Dispatcher II Susie Feiertag, left, and Dispatcher I Jourdin Beaulieu at the Los Alamos Police Department. Photo by Jenn Bartram/ladailypost.com

Los Alamos firefighters, from


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Los Alamos Fire Department Awarded International Accredited Agency Status With CFAI

Gathered in a virtual format Tuesday to answer questions from CFAI, from left, Management Analyst Xavier Anderson, Deputy Fire Chief Steve Dawald, Accreditation Manager Norma Jean Valdez, Fire Chief Troy Hughes and IAFF Local 3279 President Bertram Quintana. Courtesy/LAFD

LAFD News:

The Los Alamos County Fire Department has received Accredited Agency status with the Commission on Fire Accreditation International (CFAI) for meeting the criteria established through the CFAI’s voluntary self-assessment and accreditation program.

The Los Alamos Fire Department is one of 280 agencies


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SFNF Looking For Window To Implement La Cueva, East Rowe Mesa Prescribed Burns Dec. 14, 2020-March 31, 2021

SFNF News:

SANTA FE — Fire managers on the Santa Fe National Forest (SFNF) are looking at a potential window between Dec. 14, 2020 and March 31, 2021, to implement the previously announced burns to reduce the risk of wildfire.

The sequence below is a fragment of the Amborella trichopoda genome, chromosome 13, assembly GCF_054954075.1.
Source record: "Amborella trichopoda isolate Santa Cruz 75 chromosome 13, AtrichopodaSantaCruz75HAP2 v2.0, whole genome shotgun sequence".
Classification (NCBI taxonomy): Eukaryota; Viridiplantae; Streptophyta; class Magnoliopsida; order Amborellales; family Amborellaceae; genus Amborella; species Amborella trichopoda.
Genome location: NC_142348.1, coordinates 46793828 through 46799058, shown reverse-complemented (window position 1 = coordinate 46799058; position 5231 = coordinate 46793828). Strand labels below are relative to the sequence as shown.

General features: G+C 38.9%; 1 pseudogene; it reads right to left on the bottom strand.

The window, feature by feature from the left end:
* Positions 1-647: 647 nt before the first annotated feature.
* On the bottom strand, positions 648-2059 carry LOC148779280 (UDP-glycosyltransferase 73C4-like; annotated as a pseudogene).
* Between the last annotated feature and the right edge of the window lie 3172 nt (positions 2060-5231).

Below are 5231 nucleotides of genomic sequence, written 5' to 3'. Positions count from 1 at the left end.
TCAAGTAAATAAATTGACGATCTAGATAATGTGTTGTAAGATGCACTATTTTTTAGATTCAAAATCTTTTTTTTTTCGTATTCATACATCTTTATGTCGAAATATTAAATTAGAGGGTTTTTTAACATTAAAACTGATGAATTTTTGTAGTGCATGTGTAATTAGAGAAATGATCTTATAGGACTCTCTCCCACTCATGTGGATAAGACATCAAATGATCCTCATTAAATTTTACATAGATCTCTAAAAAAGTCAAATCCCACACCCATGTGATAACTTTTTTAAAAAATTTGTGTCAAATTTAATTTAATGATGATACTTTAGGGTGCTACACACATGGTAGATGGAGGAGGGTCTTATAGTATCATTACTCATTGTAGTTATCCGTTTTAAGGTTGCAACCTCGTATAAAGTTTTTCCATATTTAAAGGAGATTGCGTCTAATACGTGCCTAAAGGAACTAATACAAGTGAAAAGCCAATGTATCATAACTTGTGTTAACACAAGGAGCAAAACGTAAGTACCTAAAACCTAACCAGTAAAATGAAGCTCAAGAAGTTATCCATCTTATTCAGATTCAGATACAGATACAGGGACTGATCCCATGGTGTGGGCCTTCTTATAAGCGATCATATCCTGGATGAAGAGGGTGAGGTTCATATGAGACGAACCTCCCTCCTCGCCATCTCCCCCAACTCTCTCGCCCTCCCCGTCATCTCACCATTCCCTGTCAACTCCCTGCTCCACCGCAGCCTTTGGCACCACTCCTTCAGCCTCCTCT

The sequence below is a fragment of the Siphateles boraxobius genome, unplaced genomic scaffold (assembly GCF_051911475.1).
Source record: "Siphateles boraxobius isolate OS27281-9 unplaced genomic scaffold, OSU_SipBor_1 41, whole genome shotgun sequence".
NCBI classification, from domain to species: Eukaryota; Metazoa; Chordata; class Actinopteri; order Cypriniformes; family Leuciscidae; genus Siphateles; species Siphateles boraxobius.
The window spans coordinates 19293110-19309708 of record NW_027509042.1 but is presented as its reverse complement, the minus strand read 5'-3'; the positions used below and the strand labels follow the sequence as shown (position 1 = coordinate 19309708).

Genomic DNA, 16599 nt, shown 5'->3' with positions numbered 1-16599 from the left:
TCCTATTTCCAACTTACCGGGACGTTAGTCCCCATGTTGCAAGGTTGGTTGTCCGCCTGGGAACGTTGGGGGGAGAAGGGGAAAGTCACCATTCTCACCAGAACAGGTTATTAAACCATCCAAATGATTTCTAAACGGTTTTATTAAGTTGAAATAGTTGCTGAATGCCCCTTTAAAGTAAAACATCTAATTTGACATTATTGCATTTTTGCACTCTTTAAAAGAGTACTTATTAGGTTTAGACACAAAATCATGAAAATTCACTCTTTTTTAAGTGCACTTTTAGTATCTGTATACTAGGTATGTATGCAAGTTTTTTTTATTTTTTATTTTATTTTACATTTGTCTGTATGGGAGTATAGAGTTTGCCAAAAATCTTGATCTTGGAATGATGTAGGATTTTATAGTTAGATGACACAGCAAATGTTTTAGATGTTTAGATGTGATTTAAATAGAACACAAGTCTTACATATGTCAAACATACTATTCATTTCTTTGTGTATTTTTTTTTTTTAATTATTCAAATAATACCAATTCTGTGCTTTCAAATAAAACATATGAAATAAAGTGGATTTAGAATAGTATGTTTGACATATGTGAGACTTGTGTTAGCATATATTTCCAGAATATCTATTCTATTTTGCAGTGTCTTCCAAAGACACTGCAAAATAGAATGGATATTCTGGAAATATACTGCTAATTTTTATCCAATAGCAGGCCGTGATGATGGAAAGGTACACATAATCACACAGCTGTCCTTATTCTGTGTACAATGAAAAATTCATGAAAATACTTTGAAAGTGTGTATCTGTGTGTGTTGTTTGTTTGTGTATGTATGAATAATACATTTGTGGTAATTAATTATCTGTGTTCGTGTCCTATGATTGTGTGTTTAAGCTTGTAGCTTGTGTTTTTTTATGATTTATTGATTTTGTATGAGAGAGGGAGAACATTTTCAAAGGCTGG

The 133-acre La Cueva pile burn approximately 5 miles west of Pecos on the Pecos/Las Vegas Ranger District is designed to remove woody debris from a previously thinned area. Winter is an optimal time to burn slash piles because snow on the ground keeps the fire from spreading to adjacent vegetation.

Generally, pile burns produce less smoke and burn with less intensity than


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Los Alamos County Asks For Help To Prevent Trash Fires

Materials such as hot ashes and lithium batteries can cause trash fires. Courtesy/LAC

COUNTY News:

What residents throw into their trash can ignite and have devastating results. Materials such as hot ashes and lithium batteries are items that can cause trash fires in trash roll carts at the Eco Station or landfill.

Residents can help Los Alamos County prevent fires by disposing of hot ashes and lithium batteries properly.

People often misjudge how long it takes hot ashes to fully extinguish. The best way to ensure hot ashes are ready for disposal is to douse the ashes thoroughly with water before